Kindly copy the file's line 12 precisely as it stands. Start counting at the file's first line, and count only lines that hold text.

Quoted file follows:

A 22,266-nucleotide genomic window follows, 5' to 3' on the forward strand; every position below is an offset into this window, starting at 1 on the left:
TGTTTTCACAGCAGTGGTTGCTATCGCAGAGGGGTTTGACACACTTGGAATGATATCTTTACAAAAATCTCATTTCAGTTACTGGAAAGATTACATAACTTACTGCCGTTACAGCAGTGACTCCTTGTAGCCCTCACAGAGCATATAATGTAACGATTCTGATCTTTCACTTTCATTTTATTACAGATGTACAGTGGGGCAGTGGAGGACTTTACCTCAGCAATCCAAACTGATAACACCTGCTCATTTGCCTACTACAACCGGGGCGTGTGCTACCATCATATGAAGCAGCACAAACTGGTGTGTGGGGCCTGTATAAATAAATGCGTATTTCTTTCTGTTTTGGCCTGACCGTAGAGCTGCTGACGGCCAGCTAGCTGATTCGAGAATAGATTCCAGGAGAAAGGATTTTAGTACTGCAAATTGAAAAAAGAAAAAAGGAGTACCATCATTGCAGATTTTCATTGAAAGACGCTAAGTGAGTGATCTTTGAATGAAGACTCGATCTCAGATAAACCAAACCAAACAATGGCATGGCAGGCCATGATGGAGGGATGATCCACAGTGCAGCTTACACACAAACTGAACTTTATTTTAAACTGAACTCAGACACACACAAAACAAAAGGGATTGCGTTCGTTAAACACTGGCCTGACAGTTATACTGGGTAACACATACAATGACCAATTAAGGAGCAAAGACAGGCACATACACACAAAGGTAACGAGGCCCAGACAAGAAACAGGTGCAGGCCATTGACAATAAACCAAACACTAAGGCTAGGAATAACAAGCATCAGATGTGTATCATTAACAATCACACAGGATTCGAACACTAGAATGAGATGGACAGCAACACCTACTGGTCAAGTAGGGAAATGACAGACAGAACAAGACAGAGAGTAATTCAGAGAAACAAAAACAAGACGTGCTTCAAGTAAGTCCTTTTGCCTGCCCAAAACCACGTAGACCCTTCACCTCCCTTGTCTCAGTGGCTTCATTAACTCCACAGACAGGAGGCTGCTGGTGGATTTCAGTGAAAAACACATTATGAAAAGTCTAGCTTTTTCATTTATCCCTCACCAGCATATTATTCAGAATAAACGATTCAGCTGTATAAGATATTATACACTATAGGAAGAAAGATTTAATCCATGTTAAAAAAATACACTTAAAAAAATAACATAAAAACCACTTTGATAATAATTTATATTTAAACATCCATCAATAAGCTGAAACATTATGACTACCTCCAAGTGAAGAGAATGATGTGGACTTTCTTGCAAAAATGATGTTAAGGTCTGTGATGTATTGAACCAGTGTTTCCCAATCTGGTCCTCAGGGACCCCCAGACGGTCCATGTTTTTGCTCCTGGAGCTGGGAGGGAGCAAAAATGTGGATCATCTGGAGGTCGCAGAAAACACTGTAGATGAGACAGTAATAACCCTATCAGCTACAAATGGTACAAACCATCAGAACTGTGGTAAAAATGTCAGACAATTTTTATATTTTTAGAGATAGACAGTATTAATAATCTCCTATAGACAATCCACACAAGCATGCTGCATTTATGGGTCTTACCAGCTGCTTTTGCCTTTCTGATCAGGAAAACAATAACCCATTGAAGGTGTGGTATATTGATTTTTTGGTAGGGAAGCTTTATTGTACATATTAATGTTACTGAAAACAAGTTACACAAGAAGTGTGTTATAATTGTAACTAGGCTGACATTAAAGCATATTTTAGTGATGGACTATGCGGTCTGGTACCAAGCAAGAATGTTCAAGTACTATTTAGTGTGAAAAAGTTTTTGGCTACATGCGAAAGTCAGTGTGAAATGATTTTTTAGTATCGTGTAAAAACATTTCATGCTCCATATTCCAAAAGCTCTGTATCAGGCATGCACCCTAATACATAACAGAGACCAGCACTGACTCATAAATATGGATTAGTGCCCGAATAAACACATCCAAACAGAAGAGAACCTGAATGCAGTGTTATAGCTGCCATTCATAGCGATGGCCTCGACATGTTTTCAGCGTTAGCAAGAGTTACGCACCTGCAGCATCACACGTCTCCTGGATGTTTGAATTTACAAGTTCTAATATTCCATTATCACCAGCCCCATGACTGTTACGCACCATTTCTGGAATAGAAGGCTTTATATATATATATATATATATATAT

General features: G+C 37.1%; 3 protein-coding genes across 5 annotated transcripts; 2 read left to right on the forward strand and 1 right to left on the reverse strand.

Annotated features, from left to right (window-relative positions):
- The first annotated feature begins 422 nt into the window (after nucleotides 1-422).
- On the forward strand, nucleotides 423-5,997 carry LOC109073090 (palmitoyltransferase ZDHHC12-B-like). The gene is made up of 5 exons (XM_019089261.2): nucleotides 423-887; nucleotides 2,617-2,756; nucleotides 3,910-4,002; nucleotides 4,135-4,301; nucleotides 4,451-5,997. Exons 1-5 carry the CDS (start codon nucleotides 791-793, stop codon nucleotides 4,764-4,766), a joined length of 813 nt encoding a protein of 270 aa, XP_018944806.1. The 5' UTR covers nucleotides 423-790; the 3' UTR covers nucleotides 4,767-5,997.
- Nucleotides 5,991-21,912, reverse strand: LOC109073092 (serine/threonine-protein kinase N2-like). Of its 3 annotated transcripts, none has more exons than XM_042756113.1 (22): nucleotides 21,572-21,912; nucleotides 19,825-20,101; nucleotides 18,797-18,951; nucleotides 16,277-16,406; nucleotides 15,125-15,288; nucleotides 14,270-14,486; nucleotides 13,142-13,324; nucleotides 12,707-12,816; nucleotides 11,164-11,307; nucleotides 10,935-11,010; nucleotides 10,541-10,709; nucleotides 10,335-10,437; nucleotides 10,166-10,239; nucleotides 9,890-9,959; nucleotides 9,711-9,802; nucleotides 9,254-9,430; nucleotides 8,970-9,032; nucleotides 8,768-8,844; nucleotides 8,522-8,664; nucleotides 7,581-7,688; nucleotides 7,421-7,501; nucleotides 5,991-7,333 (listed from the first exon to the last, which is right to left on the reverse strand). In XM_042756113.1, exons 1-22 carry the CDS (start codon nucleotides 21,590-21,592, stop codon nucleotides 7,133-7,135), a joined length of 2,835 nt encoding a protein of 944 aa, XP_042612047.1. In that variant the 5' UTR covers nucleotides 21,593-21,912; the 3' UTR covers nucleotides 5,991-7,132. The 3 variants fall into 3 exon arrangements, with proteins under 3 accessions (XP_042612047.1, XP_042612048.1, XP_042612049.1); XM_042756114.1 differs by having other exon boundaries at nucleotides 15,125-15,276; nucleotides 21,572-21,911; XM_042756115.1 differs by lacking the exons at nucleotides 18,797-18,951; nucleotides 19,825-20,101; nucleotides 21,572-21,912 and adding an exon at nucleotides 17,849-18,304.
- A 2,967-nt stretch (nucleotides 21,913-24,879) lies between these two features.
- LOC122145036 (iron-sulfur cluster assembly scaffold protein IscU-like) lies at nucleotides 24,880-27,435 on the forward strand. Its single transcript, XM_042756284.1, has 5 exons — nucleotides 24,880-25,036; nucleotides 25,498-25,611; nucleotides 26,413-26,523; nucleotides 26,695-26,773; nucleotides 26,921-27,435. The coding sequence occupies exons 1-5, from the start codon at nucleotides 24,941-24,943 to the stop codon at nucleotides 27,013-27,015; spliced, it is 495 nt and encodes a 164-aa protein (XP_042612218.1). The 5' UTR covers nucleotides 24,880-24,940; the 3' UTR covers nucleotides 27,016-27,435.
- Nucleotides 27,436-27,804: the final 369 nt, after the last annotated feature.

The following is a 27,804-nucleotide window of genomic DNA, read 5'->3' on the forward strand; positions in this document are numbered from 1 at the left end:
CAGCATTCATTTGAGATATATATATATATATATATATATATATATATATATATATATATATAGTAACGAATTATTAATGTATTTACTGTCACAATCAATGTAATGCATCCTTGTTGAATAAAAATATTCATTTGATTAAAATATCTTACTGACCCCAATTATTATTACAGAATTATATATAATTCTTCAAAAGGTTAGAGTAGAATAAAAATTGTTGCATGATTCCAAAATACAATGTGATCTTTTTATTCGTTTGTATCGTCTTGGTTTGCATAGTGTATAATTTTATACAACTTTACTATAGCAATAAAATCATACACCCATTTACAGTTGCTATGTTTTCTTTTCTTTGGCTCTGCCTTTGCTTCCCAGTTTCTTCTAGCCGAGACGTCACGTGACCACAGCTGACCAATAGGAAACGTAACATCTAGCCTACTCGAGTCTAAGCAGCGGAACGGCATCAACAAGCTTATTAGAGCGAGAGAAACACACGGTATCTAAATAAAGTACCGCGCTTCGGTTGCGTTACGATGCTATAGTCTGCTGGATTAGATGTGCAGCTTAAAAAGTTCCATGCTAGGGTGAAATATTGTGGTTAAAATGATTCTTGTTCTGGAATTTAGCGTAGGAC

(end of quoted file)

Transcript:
CAGCATTCATTTGAGATATATATATATATATATATATATATATATATATATATATATATATAGTAACGAATTATTAATGTATTTACTGTCACAATCAATGTAATGCATCCTTGTTGAATAAAAATATTCATTTGATTAAAATATCTTACTGACCCCAATTATTATTACAGAATTATATATAATTCTTCAAAAGGTTAGAGTAGAATAAAAATTGTTGCATGATTCCAAAATACAATGTGATCTTTTTATTCGTTTGTATCGTCTTGGTTTGCATAGTGTATAATTTTATACAACTTTACTATAGCAATAAAATCATACACCCATTTACAGTTGCTATGTTTTCTTTTCTTTGGCTCTGCCTTTGCTTCCCAGTTTCTTCTAGCCGAGACGTCACGTGACCACAGCTGACCAATAGGAAACGTAACATCTAGCCTACTCGAGTCTAAGCAGCGGAACGGCATCAACAAGCTTATTAGAGCGAGAGAAACACACGGTATCTAAATAAAGTACCGCGCTTCGGTTGCGTTACGATGCTATAGTCTGCTGGATTAGATGTGCAGCTTAAAAAGTTCCATGCTAGGGTGAAATATTGTGGTTAAAATGATTCTTGTTCTGGAATTTAGCGTAGGAC